However, to achieve such benefits, the various teams and processes traditionally in place within an organization need to be tied much more closely together. Scheduling, sales, rights acquisition and library operations can no longer sit in isolation from those teams who are reviewing, creating and editing the content that they will use, nor from those who are managing the transmission itself.
An integrated solution requires an appropriately featured digital asset management system to ingest content from tape or from an external feed, and which offers content editing, media movement between servers, and effective preview (browsing) of the created media. The sales/scheduling/rights management system must be able to integrate effectively with the asset management system.
In addition, the scheduling system should be able to give instructions to the asset management system about what to ingest, it must be able to view and edit content, and it must be able to give instruction to move media to and from the transmission server. The two systems must be kept completely synchronized so that they both have exactly the same file names and the same timing information, and so that they are both able to identify the location of each piece of media.
When such integration has been achieved, the organization is able to define operational workflows that straddle systems (often initiated from within scheduling and actioned in asset management), reducing the risk of operating error, ensuring that content is tracked from receipt (through preparation and on to transmission), and enabling more effective transmission because the whole team can review and check content.
Sales/scheduling, digital asset management and transmission need to be regarded as three essential parts of the management of delivery, and they all need to integrate with each other.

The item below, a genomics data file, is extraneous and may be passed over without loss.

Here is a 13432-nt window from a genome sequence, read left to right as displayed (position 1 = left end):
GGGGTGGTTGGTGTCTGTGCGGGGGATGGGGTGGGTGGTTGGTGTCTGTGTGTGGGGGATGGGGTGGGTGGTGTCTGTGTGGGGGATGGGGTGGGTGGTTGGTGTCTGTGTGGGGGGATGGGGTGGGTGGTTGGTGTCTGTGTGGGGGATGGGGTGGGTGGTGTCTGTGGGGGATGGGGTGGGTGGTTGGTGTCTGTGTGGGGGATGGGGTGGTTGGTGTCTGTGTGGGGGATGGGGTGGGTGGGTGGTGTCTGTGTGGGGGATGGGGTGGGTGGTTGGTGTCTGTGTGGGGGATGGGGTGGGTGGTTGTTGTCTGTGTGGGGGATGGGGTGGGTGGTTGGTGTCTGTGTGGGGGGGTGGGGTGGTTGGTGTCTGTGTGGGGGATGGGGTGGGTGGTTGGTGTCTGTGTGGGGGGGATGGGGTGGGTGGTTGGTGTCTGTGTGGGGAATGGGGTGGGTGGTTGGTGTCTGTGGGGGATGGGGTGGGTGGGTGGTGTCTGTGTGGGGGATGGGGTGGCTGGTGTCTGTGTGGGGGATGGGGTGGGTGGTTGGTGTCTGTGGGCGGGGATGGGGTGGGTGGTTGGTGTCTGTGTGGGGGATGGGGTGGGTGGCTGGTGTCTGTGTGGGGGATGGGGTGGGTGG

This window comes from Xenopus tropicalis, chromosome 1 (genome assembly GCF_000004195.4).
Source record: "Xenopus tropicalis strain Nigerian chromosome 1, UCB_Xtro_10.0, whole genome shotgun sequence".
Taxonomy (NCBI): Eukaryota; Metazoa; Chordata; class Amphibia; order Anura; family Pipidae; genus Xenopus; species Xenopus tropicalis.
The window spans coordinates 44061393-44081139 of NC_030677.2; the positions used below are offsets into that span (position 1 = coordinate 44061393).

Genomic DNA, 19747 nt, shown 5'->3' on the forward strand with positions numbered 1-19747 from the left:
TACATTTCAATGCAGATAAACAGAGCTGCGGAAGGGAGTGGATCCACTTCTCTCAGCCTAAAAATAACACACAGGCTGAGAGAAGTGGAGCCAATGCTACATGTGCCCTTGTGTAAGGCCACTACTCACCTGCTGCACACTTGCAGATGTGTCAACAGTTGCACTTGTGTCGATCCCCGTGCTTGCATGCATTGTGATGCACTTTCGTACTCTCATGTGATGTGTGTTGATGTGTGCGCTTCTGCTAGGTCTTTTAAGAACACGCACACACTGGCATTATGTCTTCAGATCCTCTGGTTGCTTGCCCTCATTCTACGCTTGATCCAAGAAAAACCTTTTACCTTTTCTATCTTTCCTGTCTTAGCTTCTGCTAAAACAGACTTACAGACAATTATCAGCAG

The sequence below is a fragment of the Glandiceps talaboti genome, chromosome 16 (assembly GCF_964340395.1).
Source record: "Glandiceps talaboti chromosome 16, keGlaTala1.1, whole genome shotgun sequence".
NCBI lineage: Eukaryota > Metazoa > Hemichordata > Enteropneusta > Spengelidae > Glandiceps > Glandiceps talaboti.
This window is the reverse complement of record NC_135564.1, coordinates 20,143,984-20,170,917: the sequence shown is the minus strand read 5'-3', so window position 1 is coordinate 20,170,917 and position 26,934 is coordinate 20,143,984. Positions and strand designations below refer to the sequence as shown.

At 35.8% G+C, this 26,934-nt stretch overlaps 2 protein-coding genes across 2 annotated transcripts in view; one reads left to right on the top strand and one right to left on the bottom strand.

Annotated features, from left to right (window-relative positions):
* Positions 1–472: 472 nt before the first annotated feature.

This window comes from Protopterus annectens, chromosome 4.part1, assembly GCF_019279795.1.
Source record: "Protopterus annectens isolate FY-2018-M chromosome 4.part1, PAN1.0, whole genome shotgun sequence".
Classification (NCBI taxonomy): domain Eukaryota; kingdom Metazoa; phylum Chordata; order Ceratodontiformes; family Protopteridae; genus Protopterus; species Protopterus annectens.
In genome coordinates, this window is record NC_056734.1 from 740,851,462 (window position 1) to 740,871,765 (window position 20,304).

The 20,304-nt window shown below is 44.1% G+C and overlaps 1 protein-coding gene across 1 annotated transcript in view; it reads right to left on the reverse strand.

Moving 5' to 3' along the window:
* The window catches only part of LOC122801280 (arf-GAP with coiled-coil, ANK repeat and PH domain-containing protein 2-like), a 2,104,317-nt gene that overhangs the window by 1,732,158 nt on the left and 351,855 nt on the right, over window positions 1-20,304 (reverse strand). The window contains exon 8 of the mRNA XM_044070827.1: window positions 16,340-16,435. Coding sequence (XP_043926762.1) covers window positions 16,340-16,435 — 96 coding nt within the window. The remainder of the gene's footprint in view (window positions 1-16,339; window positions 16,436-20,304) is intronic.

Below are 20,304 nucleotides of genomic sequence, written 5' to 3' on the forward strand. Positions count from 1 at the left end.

There is an increased need to be able to make late changes in schedules, and also to reduce the cost of transmission. An important part of this strategy is the movement of more control upstream from transmission to scheduling. This enables transmission decisions to be made that take full account of the commercial consequences of such decisions. For instance, if additional commercial time becomes available, which spots would best be used? If a program needs to be changed, what should it be replaced with?
In the new media environment, the solution is to enable schedulers to see what is being transmitted as it happens. Applications can use the industry-standard BXF communication protocol to keep both the schedule and the transmission synchronized. (See Figure 1.) Both sides can change a schedule, but the other will know immediately.
This new technology also enables schedulers to know quickly if a spot had to be dropped and to determine whether it could still be played the same day, thus avoiding penalties incurred from the advertiser.
In conclusion, we can say that the new media landscape is a land of opportunity. A core driver needs to be innovation. In the search for new revenue upsides, solutions need to help create new revenue opportunities and handle innovative new sales models such as targeted advertising on multiple platforms.
Martin Davies is Media Management Solutions Product Line Manager at Harris Broadcast Communications.